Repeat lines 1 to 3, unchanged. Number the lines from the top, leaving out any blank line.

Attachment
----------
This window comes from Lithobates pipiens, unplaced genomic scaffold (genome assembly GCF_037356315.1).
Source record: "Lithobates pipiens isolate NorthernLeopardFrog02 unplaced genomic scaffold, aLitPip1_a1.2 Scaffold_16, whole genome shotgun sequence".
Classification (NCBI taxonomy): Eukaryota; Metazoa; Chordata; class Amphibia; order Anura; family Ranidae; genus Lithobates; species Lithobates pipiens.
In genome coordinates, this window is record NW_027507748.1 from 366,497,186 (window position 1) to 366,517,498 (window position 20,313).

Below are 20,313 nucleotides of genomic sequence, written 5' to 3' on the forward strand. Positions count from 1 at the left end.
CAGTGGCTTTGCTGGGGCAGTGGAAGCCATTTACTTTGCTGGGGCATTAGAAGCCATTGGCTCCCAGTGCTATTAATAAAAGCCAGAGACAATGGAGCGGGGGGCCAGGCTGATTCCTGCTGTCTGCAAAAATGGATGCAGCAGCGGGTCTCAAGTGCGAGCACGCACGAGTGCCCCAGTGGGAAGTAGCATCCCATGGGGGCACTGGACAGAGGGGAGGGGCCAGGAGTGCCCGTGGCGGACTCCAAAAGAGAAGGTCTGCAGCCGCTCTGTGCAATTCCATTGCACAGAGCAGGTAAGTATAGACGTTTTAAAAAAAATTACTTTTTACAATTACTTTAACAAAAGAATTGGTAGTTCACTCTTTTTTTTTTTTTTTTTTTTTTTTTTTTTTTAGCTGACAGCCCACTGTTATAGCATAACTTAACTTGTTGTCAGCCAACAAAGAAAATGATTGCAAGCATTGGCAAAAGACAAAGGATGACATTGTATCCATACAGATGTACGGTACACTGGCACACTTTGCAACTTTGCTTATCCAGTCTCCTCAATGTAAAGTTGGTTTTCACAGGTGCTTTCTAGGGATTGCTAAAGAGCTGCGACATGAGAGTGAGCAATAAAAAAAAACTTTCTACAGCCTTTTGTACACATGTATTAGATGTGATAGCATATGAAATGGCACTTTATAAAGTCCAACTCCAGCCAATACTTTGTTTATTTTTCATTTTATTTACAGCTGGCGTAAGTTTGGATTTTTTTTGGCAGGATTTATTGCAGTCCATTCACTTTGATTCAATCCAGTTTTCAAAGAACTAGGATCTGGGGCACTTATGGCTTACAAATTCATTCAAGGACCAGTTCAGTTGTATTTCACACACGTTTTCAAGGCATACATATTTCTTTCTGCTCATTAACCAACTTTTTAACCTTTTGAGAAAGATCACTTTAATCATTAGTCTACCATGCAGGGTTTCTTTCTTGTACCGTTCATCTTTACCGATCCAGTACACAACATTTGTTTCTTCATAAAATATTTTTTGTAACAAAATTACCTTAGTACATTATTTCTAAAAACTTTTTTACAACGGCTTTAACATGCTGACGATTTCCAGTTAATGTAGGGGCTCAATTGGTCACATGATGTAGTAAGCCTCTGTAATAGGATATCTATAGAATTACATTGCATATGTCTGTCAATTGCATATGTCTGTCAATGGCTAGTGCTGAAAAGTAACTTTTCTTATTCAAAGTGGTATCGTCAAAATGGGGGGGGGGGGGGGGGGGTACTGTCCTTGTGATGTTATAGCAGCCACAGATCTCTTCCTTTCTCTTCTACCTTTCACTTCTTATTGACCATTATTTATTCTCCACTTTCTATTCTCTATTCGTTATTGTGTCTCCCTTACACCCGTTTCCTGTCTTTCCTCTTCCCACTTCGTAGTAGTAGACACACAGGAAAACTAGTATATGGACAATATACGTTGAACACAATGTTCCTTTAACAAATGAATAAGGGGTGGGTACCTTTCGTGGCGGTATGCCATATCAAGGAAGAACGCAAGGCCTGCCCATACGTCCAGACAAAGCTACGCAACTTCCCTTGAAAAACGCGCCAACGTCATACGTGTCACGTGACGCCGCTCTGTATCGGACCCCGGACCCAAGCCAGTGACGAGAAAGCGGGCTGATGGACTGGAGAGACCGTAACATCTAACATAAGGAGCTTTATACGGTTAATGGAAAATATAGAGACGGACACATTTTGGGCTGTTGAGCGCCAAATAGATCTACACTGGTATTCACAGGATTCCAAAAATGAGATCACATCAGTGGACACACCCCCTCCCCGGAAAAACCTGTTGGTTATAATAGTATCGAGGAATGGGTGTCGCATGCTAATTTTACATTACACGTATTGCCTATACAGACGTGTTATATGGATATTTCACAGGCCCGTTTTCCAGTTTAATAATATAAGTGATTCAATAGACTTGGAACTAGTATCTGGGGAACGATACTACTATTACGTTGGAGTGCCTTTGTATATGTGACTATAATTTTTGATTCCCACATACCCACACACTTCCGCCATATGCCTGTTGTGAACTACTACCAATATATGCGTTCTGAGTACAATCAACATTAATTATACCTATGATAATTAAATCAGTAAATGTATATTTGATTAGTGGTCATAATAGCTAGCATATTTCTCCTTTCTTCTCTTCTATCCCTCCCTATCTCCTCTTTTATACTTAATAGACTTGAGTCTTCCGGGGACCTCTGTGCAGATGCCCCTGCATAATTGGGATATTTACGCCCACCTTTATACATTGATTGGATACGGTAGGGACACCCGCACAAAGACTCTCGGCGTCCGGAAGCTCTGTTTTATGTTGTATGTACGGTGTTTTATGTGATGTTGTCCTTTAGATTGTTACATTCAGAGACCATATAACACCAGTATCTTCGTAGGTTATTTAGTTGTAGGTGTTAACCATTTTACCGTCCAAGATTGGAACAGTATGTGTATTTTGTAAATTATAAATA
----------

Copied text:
This window comes from Lithobates pipiens, unplaced genomic scaffold (genome assembly GCF_037356315.1).
Source record: "Lithobates pipiens isolate NorthernLeopardFrog02 unplaced genomic scaffold, aLitPip1_a1.2 Scaffold_16, whole genome shotgun sequence".
Classification (NCBI taxonomy): Eukaryota; Metazoa; Chordata; class Amphibia; order Anura; family Ranidae; genus Lithobates; species Lithobates pipiens.